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Design and Governance

In Mexico City, design is a common practice that has only recently developed its self-awareness as a means for social and economic transformation. The design industry has much untapped potential and has yet to cultivate its capacity as a major economic driver of the city. There has been an unfortunate lack of initiatives that generate statistical information related to the design industry, making it difficult for administrative bodies to develop a broad image of the national and international design ecosystems. Major actors of the design industry in Mexico City have garnered an interest in formalizing design as a valuable transversal profession, and presently rely on their independent networks of designers to diagnose the current state of the industry. However, it is important to create an institutional support structure for designers so that we may elucidate and articulate the link between design and government. Cities must ask themselves the following questions when reflecting upon a discipline with such a transformative potential in the urban space; how can design be incorporated into public policies that respond to the diverse needs of the city? How is design and its inherent creativity recognized by the government? How do we encourage the guild of designers to become involved in addressing the social needs of their city? Design can give a voice to marginalized demographics and can help immerse citizens in their local, cultural urban context.

The transition from a merely aesthetic comprehension of design to one that understands its social and economical significance opens up the definition of design to accommodate for the concepts of systems design as well as the design of experiences. It is important for us to collectively recognize the origins of design as the designation of a meaning in order for us to understand the power of design as the creation of stories, images, products and services.1 Design is in the business of questioning as much as it is in that of problem-solving.

One of the challenges in the paradigm of modern governance is how democratic systems address representation in their cities. For years, the rhetoric around political reform held that a more direct democracy and a smaller-scale governance structure could lead to better representation of citizens.2 However, contemporary analyses have suggested that “citizenship” statuses do not necessarily respond to the needs of the groups and individuals categorized as “citizens”; some argue that governments are systems that provide assessment, legislative measures and policy papers only as they are needed.3 Design can become part of this framework by acting as a bridge between political professionals and members of civil society in a collaborative process that creates forward-thinking—as opposed to strictly responsive—models of policy-making.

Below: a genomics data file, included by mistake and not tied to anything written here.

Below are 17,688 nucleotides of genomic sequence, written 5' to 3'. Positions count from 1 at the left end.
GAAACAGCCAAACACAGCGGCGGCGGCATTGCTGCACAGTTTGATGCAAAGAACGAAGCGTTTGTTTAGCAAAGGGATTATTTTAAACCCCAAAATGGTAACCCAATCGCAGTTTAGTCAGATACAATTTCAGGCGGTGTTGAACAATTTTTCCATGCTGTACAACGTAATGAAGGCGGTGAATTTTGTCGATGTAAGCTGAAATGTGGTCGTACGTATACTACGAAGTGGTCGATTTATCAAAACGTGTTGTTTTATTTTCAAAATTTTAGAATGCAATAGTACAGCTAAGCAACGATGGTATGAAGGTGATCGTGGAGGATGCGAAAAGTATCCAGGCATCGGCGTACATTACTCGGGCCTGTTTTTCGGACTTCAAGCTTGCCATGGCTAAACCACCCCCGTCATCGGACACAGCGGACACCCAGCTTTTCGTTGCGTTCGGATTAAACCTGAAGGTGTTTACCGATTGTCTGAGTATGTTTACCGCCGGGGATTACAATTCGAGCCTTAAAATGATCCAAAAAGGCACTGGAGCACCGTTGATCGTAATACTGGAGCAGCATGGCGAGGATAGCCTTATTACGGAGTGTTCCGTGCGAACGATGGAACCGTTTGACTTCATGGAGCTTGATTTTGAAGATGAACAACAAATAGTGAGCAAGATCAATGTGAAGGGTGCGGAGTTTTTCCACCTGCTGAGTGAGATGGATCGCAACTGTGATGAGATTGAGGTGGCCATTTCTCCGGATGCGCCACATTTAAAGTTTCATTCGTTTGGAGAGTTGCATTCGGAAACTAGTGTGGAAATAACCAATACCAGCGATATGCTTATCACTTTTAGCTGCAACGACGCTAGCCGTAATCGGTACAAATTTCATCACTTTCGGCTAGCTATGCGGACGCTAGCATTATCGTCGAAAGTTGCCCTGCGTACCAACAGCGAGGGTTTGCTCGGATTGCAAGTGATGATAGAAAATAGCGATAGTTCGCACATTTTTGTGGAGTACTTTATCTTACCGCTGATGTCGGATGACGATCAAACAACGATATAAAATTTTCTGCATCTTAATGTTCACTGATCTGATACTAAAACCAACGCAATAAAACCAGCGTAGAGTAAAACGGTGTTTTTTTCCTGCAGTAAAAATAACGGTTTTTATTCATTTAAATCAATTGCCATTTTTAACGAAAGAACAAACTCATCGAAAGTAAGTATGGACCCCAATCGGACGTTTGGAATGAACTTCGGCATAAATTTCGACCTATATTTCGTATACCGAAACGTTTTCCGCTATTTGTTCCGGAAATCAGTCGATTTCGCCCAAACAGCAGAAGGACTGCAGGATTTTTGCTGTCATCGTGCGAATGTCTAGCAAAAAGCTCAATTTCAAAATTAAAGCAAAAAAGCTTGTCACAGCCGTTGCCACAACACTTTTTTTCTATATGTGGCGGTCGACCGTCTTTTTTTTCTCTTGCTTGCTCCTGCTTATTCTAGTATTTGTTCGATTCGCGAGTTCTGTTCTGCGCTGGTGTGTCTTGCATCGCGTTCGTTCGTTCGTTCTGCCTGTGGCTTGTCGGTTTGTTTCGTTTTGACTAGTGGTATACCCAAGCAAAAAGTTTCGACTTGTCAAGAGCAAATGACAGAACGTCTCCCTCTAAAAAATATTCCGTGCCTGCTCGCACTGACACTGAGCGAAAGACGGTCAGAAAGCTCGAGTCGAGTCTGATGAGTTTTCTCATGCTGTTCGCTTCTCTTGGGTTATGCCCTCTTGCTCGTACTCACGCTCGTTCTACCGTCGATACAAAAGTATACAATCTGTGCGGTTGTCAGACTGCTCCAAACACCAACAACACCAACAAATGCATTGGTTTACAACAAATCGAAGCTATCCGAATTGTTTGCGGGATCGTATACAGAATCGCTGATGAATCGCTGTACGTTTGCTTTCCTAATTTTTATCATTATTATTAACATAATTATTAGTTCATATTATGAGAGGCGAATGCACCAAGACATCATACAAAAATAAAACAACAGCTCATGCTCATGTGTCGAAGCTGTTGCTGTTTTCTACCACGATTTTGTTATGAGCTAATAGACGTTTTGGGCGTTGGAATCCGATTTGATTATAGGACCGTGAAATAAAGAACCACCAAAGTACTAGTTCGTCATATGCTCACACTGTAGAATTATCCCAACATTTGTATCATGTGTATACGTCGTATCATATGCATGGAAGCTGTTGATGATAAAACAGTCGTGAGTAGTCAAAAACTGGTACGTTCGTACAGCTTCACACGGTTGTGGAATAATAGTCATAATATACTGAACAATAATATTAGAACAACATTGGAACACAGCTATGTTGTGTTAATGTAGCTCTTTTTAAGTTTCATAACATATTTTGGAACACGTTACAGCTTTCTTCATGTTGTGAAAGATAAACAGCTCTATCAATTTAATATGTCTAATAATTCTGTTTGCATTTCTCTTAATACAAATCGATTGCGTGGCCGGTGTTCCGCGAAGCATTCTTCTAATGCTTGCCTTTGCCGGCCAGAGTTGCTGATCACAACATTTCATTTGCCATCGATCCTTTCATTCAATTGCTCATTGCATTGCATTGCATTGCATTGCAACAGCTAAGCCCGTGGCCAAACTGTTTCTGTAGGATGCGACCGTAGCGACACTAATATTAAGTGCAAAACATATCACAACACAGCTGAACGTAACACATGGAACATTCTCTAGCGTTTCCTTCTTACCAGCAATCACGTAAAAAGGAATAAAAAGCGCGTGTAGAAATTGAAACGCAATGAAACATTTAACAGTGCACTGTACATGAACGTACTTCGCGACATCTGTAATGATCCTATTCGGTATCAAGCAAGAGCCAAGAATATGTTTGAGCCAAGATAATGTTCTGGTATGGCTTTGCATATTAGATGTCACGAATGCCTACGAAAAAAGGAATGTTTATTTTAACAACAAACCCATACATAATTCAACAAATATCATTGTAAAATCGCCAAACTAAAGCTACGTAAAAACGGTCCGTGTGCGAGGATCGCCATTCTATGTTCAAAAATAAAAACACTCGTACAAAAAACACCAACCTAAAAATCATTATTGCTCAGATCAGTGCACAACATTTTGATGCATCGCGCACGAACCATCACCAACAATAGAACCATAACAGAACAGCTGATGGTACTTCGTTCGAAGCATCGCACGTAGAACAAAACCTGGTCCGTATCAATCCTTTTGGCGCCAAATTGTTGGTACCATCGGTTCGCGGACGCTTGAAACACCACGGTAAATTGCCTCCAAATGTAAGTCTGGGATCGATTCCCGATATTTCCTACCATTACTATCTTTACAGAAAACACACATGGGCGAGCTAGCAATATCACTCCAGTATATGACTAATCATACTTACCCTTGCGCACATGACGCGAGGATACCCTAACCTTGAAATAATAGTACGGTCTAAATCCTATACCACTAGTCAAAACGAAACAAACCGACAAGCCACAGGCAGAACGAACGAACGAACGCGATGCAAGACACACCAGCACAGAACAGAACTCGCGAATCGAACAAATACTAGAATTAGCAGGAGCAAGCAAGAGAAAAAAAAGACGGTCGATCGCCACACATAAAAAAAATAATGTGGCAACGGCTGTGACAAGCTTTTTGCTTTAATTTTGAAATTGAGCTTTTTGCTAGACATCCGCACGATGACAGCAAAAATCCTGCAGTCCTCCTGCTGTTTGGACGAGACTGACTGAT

There are two priorities a government should have for administering its design industry. The first is the formulation and support of creative policies that can adapt to the evolutionary nature of the design profession. The other is the ability to construct said creative policies through a creative process; this would entail a participatory approach to policy design where the design guild can take direct action in shaping their professional environment. With Mexico City’s recent designations as a “City of Design” and as “World Design Capital 2018”, designers have been given a great of opportunity to become deeply involved in directing the future of their creative field.

De esta manera, hay un objetivo que se representa de dos modos: uno en que el gobierno alcanza la formulación y el apoyo de políticas de creatividad, y otro que es capaz de construirlos mediante un proceso creativo. Por supuesto, esto requiere que el gremio del diseño asuma la responsabilidad de la parte que le da a su entorno. Los diseñadores tienen una ventana de oportunidad importante y pueden involucrarse a profundidad como proponentes activos de experimentación reconociendo su profesión como un servicio para la sociedad siendo los representantes del conocimiento de cierto tipo que pueda ponerse en práctica.

  1. Simon Herbert, Las Ciencias de lo Artificial, 2 edición, MIT Press, 1982, p.129.
  2. Wittes Benjamin and Jonathan Rauch, More professionalism, less populism: How voting makes us stupid, and what to do about it, Center for Effective Public Management, Brookings Institute, May 2017.
  3. Ibid